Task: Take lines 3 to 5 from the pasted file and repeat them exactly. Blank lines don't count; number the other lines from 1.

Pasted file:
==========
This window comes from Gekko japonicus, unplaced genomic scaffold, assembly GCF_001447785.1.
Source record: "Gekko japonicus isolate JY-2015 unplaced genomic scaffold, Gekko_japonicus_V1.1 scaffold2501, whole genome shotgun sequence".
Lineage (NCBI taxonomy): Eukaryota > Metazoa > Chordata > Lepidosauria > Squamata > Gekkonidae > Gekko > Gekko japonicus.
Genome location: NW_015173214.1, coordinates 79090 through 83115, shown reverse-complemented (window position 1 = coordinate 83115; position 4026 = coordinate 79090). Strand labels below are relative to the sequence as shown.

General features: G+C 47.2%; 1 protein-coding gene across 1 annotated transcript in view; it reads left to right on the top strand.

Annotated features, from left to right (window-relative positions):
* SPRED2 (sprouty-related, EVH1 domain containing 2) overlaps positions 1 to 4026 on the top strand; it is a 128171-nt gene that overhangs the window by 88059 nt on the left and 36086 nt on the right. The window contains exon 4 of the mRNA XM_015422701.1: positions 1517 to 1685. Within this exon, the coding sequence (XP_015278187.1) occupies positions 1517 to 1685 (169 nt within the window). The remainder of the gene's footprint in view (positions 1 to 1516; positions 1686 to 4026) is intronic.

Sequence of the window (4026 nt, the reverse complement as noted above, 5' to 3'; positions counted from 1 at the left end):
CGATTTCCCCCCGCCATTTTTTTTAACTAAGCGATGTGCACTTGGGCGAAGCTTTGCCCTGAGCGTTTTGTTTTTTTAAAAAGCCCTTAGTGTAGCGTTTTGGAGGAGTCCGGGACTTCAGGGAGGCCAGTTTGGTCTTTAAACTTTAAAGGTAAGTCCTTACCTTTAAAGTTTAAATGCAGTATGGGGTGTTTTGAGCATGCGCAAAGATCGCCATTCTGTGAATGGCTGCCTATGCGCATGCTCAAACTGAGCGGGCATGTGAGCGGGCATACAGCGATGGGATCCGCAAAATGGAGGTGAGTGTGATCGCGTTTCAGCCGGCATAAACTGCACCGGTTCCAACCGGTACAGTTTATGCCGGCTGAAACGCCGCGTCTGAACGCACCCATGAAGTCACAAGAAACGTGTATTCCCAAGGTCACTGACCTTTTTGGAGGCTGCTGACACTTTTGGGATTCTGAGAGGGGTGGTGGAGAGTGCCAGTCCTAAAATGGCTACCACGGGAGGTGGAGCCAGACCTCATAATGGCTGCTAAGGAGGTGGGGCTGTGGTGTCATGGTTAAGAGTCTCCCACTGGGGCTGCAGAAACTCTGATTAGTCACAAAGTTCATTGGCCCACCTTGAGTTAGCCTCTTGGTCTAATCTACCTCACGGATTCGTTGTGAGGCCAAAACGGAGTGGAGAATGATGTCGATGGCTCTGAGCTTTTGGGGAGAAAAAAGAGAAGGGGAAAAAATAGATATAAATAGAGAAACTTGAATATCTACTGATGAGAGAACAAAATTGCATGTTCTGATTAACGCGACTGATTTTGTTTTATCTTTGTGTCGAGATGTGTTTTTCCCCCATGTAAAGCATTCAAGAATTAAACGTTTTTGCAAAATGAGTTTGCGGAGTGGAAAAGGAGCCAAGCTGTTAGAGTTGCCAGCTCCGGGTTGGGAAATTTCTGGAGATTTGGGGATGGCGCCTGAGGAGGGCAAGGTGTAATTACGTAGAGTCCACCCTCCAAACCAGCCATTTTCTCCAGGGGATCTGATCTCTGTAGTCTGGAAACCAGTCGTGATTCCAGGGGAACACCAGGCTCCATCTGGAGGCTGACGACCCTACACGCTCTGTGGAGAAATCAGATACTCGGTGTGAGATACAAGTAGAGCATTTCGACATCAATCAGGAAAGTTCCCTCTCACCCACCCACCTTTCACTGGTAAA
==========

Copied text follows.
Lineage (NCBI taxonomy): Eukaryota > Metazoa > Chordata > Lepidosauria > Squamata > Gekkonidae > Gekko > Gekko japonicus.
Genome location: NW_015173214.1, coordinates 79090 through 83115, shown reverse-complemented (window position 1 = coordinate 83115; position 4026 = coordinate 79090). Strand labels below are relative to the sequence as shown.

General features: G+C 47.2%; 1 protein-coding gene across 1 annotated transcript in view; it reads left to right on the top strand.